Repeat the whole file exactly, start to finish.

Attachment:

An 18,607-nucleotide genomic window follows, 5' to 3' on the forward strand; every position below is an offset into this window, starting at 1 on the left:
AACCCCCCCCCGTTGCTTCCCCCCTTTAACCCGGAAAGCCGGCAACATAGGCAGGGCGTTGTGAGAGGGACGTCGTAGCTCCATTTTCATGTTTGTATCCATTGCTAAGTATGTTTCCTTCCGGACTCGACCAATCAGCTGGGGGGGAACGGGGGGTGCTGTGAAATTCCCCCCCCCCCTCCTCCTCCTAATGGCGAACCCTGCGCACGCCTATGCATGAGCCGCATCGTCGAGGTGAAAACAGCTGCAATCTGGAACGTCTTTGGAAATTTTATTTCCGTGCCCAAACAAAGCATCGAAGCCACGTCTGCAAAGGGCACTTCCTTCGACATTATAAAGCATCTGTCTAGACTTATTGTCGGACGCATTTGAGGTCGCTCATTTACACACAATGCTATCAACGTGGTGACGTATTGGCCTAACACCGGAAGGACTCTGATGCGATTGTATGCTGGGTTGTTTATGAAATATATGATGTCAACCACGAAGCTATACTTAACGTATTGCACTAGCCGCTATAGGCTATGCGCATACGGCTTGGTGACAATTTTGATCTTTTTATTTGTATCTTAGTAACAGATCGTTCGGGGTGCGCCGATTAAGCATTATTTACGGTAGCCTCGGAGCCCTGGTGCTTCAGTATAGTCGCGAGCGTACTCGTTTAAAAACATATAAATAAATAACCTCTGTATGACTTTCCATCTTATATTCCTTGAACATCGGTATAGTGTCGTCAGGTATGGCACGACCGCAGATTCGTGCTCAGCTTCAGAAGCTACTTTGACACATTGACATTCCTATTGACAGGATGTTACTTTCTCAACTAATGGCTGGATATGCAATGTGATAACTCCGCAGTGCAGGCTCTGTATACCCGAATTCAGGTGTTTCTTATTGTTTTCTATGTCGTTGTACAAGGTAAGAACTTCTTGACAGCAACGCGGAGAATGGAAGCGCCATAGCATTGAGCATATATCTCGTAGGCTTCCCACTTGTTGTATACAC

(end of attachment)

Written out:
An 18,607-nucleotide genomic window follows, 5' to 3' on the forward strand; every position below is an offset into this window, starting at 1 on the left:
AACCCCCCCCCGTTGCTTCCCCCCTTTAACCCGGAAAGCCGGCAACATAGGCAGGGCGTTGTGAGAGGGACGTCGTAGCTCCATTTTCATGTTTGTATCCATTGCTAAGTATGTTTCCTTCCGGACTCGACCAATCAGCTGGGGGGGAACGGGGGGTGCTGTGAAATTCCCCCCCCCCCTCCTCCTCCTAATGGCGAACCCTGCGCACGCCTATGCATGAGCCGCATCGTCGAGGTGAAAACAGCTGCAATCTGGAACGTCTTTGGAAATTTTATTTCCGTGCCCAAACAAAGCATCGAAGCCACGTCTGCAAAGGGCACTTCCTTCGACATTATAAAGCATCTGTCTAGACTTATTGTCGGACGCATTTGAGGTCGCTCATTTACACACAATGCTATCAACGTGGTGACGTATTGGCCTAACACCGGAAGGACTCTGATGCGATTGTATGCTGGGTTGTTTATGAAATATATGATGTCAACCACGAAGCTATACTTAACGTATTGCACTAGCCGCTATAGGCTATGCGCATACGGCTTGGTGACAATTTTGATCTTTTTATTTGTATCTTAGTAACAGATCGTTCGGGGTGCGCCGATTAAGCATTATTTACGGTAGCCTCGGAGCCCTGGTGCTTCAGTATAGTCGCGAGCGTACTCGTTTAAAAACATATAAATAAATAACCTCTGTATGACTTTCCATCTTATATTCCTTGAACATCGGTATAGTGTCGTCAGGTATGGCACGACCGCAGATTCGTGCTCAGCTTCAGAAGCTACTTTGACACATTGACATTCCTATTGACAGGATGTTACTTTCTCAACTAATGGCTGGATATGCAATGTGATAACTCCGCAGTGCAGGCTCTGTATACCCGAATTCAGGTGTTTCTTATTGTTTTCTATGTCGTTGTACAAGGTAAGAACTTCTTGACAGCAACGCGGAGAATGGAAGCGCCATAGCATTGAGCATATATCTCGTAGGCTTCCCACTTGTTGTATACAC